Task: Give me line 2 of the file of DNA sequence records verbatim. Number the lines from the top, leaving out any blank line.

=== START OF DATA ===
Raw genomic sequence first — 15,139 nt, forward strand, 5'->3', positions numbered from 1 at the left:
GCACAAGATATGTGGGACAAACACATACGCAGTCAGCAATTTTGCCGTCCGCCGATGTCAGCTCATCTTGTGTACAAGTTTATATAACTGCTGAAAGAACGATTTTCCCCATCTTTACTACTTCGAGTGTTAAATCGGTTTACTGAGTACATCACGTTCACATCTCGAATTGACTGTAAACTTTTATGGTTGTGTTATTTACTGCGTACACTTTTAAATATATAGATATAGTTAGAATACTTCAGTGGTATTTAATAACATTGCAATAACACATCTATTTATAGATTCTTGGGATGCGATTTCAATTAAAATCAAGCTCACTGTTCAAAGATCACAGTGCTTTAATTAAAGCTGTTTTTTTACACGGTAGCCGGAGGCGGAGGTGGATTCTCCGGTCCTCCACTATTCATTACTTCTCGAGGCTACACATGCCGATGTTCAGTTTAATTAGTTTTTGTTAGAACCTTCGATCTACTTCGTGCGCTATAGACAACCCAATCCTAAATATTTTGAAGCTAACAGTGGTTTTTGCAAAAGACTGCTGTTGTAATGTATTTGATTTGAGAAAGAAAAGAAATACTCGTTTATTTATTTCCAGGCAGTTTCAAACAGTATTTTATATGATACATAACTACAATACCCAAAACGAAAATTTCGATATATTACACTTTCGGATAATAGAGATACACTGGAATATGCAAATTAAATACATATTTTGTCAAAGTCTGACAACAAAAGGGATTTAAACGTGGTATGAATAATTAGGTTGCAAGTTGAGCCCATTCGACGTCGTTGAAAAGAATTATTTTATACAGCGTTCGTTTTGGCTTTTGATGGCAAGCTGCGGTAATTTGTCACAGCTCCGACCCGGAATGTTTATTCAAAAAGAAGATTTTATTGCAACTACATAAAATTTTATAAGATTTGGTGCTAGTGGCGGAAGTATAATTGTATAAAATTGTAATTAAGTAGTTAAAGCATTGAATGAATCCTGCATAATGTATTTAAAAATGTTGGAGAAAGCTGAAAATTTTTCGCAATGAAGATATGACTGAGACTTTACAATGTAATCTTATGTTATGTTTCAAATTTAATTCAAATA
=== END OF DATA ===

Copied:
GCACAAGATATGTGGGACAAACACATACGCAGTCAGCAATTTTGCCGTCCGCCGATGTCAGCTCATCTTGTGTACAAGTTTATATAACTGCTGAAAGAACGATTTTCCCCATCTTTACTACTTCGAGTGTTAAATCGGTTTACTGAGTACATCACGTTCACATCTCGAATTGACTGTAAACTTTTATGGTTGTGTTATTTACTGCGTACACTTTTAAATATATAGATATAGTTAGAATACTTCAGTGGTATTTAATAACATTGCAATAACACATCTATTTATAGATTCTTGGGATGCGATTTCAATTAAAATCAAGCTCACTGTTCAAAGATCACAGTGCTTTAATTAAAGCTGTTTTTTTACACGGTAGCCGGAGGCGGAGGTGGATTCTCCGGTCCTCCACTATTCATTACTTCTCGAGGCTACACATGCCGATGTTCAGTTTAATTAGTTTTTGTTAGAACCTTCGATCTACTTCGTGCGCTATAGACAACCCAATCCTAAATATTTTGAAGCTAACAGTGGTTTTTGCAAAAGACTGCTGTTGTAATGTATTTGATTTGAGAAAGAAAAGAAATACTCGTTTATTTATTTCCAGGCAGTTTCAAACAGTATTTTATATGATACATAACTACAATACCCAAAACGAAAATTTCGATATATTACACTTTCGGATAATAGAGATACACTGGAATATGCAAATTAAATACATATTTTGTCAAAGTCTGACAACAAAAGGGATTTAAACGTGGTATGAATAATTAGGTTGCAAGTTGAGCCCATTCGACGTCGTTGAAAAGAATTATTTTATACAGCGTTCGTTTTGGCTTTTGATGGCAAGCTGCGGTAATTTGTCACAGCTCCGACCCGGAATGTTTATTCAAAAAGAAGATTTTATTGCAACTACATAAAATTTTATAAGATTTGGTGCTAGTGGCGGAAGTATAATTGTATAAAATTGTAATTAAGTAGTTAAAGCATTGAATGAATCCTGCATAATGTATTTAAAAATGTTGGAGAAAGCTGAAAATTTTTCGCAATGAAGATATGACTGAGACTTTACAATGTAATCTTATGTTATGTTTCAAATTTAATTCAAATA